Four Steps To The Right Tech Purchase

“An expert is someone who has succeeded in making decisions and judgments simpler through knowing what to pay attention to and what to ignore.” Edward de Bono, psychologist

The cost of a bad technology decision cannot be measured in currency. Soured relationships, lost opportunities, irritable customers – these have intangible and far-reaching consequences. Avoid the long term pain by spending time up front to make the right decision.

  1. “Request For Proposals” do have value. Government and public institutions are often required to have rigid RFP processes for product selection. Lengthy bureaucratic processes are not advisable, however a thoughtful process of documenting what the organization needs and wants is wise. (Bonus: Gets everyone aligned on scope sooner rather than later.)
  2. Go Beyond the Functional. Consider not just the solution itself, but what you need to make the solution work. Digital security, additional IT skillsets, stronger network, additional integrations – what are all the ingredients for success? This will also help with identifying the total cost of the solution. (Bonus: Will also help with the project plan and approach, agile, waterfall or otherwise.)
  3. Decision-making rubric. What are the factors that are most important to you – the functions, costs, impacts, outcomes? Listing and weighting the factors, getting buy-in, and then rank vendor solutions accordingly. (Bonus: separates the needs from the wants; gets focus on the highest priorities.)
  4. A Contract is a Relationship – Not a Transaction. Great vendors realize their success is tied to your success. The most important cornerstone is a contract that clearly covers the nuts and bolts of how the relationship will work, not an exercise to be rushed through. And the signatures on the dotted lines are not the end; they are just the beginning. Pay attention to the whole relationship. (Bonus: Decreases risk of litigation.)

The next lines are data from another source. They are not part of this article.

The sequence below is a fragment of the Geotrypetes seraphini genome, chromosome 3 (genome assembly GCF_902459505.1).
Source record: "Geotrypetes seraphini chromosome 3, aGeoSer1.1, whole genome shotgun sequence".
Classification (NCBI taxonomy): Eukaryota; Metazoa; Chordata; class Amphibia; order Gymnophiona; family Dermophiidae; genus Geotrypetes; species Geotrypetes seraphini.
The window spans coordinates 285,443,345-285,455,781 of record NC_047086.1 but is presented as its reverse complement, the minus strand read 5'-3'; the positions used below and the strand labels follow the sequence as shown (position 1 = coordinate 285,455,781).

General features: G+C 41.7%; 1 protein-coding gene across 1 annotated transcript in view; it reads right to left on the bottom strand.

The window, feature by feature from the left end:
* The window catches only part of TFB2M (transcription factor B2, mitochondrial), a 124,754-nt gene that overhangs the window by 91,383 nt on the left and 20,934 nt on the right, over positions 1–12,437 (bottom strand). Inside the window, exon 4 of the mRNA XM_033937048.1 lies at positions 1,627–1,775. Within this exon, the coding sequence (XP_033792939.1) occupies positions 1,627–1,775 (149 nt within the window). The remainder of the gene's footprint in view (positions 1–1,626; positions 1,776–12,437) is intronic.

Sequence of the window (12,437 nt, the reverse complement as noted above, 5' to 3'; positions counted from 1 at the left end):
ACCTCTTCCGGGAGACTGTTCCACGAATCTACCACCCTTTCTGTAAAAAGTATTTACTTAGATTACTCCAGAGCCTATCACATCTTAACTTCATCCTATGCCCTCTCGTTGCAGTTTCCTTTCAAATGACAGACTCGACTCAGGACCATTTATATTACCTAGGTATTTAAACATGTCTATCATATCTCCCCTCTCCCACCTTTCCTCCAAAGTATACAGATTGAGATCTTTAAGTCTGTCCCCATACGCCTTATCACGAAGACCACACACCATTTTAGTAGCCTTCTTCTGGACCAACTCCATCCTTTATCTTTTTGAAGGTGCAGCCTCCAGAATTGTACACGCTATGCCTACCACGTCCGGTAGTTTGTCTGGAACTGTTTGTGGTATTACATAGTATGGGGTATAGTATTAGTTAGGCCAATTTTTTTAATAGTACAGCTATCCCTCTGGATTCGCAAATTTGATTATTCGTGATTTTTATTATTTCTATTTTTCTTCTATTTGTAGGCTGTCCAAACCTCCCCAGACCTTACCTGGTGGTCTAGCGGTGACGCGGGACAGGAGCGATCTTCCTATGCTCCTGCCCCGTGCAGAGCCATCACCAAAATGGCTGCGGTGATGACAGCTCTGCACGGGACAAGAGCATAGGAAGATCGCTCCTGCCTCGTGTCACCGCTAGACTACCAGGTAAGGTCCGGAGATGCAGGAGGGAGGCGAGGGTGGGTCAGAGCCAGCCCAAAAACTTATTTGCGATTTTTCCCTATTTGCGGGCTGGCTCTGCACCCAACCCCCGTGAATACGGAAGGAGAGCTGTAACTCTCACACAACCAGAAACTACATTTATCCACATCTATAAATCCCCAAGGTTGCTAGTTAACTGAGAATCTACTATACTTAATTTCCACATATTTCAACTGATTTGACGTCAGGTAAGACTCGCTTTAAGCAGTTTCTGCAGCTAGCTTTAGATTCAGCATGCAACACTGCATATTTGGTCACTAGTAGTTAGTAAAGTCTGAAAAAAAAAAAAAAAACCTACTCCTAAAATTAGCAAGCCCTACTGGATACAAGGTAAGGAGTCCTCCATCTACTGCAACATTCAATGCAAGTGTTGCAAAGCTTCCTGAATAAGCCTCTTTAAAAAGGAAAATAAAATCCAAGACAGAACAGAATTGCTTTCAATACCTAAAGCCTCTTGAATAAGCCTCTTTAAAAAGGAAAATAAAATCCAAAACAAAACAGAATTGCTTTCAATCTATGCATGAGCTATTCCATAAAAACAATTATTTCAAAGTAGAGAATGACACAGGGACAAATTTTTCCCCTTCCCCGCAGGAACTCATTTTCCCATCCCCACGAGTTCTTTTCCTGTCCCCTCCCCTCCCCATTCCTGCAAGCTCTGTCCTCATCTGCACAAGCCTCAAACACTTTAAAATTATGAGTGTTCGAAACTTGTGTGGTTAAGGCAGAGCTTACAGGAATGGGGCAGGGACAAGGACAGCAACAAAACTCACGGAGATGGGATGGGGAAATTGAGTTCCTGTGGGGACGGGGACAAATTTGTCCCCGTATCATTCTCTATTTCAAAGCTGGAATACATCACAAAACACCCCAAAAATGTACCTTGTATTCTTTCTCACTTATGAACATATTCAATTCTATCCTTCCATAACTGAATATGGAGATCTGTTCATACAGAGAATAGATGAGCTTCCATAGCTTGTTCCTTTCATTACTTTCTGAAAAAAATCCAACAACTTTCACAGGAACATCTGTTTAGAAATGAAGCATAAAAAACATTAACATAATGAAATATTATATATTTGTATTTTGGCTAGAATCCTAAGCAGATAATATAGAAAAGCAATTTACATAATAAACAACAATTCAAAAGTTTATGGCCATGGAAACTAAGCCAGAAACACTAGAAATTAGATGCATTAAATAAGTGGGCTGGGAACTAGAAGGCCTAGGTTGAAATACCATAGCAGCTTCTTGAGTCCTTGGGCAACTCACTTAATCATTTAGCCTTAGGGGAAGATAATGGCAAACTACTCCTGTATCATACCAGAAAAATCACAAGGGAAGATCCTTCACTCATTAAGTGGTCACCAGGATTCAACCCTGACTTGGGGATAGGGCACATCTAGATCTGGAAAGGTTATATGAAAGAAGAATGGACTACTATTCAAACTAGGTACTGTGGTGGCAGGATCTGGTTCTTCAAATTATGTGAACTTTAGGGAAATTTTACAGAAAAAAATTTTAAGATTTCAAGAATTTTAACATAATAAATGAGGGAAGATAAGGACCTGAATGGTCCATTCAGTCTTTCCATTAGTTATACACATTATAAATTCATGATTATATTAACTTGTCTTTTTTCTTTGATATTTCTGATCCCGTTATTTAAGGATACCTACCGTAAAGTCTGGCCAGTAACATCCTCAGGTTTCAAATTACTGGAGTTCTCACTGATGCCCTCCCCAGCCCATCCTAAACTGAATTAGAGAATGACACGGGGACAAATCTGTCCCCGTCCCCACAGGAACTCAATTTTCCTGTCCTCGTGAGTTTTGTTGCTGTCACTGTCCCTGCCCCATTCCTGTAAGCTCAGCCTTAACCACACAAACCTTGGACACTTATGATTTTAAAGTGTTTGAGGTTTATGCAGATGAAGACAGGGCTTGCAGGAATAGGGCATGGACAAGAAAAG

These four items may mean it takes longer to determine the right solution. You need to watch out for going overboard and having decision-making processes that delay and obfuscate. Also the capital outlay for the solution isn’t always indicative of the time needing to be spent on the decision. Alignment to strategy, time-to-market and organizational impact are just some of the other factors that need to be considered. Sometimes a $10K capital outlay has more relevance and impact than a $1M outlay.

Don’t just make decisions – make decisions right.

“Making good decisions is a crucial skill at every level.” Peter Drucker

Worth considering:

Article in MITSloan Management Review on what to do & not do to implement rapid change – for example, don’t digitize without re-thinking the business model.

Amazing leaders spend material time thinking, reading and experimenting –  not on e-mail.

Speed is an imperative, but watch out for “speed bumps.” Wise words from Mark Thiele of Apcera.

Remember when we dreamed of air travel being exponentially faster? Cool photos documenting the life and times of the last Concorde aircraft to be built.

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